# Maximum reachable checkers on a checkerboard

This is a problem inspired by a video game that I've been thinking about for a long while, and I haven't convinced myself that I can do any better than brute force + pruning techniques, which would still take way too long to solve.

Is there anything better? Any class of algorithm I should look into more?

## Problem description

• You are on a checkerboard. Let's say 8x8 for now, but interested in general solutions too.
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• There is a "start square" on the board, somewhere along the edge.
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• You may place checkers onto the board anywhere you like, with the following restrictions:
• You cannot place a checker on the start square.
• Each square may contain 0 or 1 checker; you can't place multiple in one square.
• All checkers must be "reachable" (described further in the next bullet).
• From the start square, you are able to traverse the board, using up/down/left/right movements to adjacent squares (diagonals are not considered adjacent).
• You cannot "traverse" into a square that is occupied by a checker.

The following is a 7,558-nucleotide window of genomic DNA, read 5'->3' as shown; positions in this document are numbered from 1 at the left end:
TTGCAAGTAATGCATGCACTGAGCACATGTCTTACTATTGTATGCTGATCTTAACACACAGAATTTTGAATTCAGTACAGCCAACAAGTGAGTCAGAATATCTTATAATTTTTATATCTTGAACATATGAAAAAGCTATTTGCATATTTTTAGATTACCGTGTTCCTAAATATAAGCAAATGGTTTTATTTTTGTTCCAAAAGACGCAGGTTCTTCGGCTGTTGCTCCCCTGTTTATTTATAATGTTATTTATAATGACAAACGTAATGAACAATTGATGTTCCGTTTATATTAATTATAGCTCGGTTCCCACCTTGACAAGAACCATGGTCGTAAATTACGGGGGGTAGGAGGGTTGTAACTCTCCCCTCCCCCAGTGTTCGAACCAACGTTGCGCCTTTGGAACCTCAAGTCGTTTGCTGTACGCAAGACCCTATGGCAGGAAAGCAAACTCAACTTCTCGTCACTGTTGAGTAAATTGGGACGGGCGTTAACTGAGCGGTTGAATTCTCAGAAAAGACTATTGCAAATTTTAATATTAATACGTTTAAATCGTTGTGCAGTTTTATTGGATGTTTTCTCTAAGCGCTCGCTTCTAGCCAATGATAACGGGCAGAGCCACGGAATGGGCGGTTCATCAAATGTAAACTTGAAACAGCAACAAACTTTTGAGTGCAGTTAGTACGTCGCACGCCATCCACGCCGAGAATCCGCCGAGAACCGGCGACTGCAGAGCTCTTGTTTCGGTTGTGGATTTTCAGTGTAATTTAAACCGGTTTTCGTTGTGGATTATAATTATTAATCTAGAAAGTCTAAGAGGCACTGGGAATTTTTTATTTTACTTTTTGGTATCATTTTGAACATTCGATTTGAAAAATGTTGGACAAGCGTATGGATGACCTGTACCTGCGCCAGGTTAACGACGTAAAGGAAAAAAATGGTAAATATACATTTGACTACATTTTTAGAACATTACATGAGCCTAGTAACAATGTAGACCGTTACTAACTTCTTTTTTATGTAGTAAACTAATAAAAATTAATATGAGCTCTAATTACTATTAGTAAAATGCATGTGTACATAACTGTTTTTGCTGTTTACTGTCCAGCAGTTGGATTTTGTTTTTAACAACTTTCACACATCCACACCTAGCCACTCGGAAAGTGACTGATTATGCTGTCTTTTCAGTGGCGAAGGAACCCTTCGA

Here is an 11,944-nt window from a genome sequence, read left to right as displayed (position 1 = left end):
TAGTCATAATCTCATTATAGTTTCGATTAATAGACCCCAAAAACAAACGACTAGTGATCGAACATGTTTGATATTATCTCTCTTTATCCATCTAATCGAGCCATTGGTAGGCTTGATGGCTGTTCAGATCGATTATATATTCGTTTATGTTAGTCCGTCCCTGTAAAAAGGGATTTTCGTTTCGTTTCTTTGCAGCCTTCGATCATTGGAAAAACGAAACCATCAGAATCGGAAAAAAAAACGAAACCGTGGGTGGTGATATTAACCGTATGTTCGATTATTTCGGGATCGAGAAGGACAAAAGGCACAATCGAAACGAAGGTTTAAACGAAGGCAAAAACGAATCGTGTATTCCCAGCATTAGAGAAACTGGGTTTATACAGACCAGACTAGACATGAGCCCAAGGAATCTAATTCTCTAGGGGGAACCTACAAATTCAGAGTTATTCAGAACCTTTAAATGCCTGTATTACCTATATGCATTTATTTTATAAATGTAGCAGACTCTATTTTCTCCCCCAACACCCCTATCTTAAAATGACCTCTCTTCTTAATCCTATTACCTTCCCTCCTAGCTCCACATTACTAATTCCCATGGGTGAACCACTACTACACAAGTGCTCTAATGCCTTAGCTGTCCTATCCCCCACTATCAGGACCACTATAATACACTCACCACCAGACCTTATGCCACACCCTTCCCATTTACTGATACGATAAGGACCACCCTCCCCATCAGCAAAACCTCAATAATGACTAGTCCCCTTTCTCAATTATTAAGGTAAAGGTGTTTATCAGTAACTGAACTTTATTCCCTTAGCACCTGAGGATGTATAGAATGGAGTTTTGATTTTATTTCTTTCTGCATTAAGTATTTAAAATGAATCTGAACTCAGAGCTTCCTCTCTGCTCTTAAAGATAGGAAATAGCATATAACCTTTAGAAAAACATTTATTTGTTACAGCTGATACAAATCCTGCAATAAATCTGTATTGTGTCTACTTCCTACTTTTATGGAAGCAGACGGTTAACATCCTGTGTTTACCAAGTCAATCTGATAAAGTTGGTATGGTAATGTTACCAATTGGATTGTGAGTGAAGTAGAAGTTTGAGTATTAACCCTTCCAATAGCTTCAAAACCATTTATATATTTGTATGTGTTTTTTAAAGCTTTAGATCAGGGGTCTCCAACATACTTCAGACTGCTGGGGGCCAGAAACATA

• You must remain on the board.
• To "reach" a given checker, you must be able to traverse to a square adjacent to the square that checker is placed on.
• What is the maximum amount of checkers you can place on the board?

## Examples

• Valid (but not the maximum solution: this has 36, I've found 38 by hand for this start square configuration):
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• Valid (but definitely not the maximum):
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• Invalid (corner checker is not "reachable"):
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## My current approach

My current approach is just brute force, unfortunately:

• Generate a 2d bool array (for an 8x8 checkerboard, I'd just use a 64-bit int)
• Flood-fill from the start square for "reachability"
• Check every checker and make sure it's "reachable"
• As you find valid boards with n checkers, you can stop trying any board that has <= n checkers.

Obviously, for an n by m board (with one start square), you'd have to check 2^(n*m-1) different combinations to be sure you found the maximum. Not great.

One realization I've had is that if a given checker configuration is invalid, adding more checkers to it won't magically make it valid. So, there's some opportunity to prune the problem space that way, but I'm not sure if there's an efficient way to implement it. Turning this into a recursive problem ("if you have a valid board, try adding one more checker to it in all available locations, and recurse for any of those boards that are valid") would end up either:

• trying certain configurations much more than once (depth-first), or
• turning the problem into a 2^(n*m-1) memory complexity problem to prevent that, I think? (breadth-first).